Digital Games & Simulations

Special Interest Group


If you are a student today, you have grown up with ubiquitous access to computers and the Internet, which has changed how you learn and influenced how you spend some of your free time (Prensky 2001; Beck and Wade 2004).

Yet the basic ways you learn most subjects are about the same as decades ago (e.g. mostly sitting in classes). The good news is that the core processes of learning are also the same as ever, but they are much more highly compatible with how you would rather learn and spend your time.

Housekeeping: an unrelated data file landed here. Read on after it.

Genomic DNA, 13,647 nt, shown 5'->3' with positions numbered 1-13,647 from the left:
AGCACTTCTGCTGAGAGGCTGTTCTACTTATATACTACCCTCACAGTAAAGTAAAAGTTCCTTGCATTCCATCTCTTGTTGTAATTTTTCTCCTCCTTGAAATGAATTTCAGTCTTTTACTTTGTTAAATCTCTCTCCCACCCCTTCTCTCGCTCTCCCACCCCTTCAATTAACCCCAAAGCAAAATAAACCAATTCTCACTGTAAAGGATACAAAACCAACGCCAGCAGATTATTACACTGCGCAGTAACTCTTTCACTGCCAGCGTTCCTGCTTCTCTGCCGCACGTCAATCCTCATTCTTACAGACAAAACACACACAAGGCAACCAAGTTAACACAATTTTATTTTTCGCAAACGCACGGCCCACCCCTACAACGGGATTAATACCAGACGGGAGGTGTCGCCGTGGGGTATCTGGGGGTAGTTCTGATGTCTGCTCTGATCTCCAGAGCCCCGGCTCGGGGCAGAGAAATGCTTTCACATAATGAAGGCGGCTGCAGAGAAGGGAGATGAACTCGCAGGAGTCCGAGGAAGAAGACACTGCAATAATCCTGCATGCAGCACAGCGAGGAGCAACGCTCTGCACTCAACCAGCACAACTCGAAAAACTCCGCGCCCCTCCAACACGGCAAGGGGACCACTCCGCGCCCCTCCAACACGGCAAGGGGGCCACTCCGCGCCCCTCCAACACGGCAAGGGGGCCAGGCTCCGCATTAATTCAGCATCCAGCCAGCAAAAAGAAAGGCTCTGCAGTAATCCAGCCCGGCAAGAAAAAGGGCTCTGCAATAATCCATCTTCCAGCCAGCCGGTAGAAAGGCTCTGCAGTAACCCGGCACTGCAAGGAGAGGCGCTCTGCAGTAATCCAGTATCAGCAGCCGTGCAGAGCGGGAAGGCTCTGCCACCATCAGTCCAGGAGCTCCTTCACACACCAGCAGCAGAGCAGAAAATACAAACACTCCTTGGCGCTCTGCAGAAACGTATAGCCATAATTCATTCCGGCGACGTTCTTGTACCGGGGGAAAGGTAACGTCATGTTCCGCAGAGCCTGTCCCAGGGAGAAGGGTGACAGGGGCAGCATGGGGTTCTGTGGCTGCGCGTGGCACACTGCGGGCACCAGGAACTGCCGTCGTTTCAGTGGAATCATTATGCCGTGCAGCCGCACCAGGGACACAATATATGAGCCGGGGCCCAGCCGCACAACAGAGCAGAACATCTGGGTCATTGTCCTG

To learn, you have to construct a mental model – your understanding – from your own questions and experience and you have to share, compare and adapt your understanding as you get feedback from a larger expert community (NSES 2000; Llewellyn 2002; Hammerman 2006).

Digital game and simulation-based approaches support these processes while utilizing the fun, excitement and highly motivating nature of self-directed challenge for serious learning goals. In addition, the low cost of replicating digital learning experiences can potentially meet the need to scale the delivery of learning to very large numbers of students (Mayo 2005).

The SITE SIG on Games and Simulations promotes research and sharing of best practices in order to advance these ideas within teacher education.


Started Feb. 5, 2015

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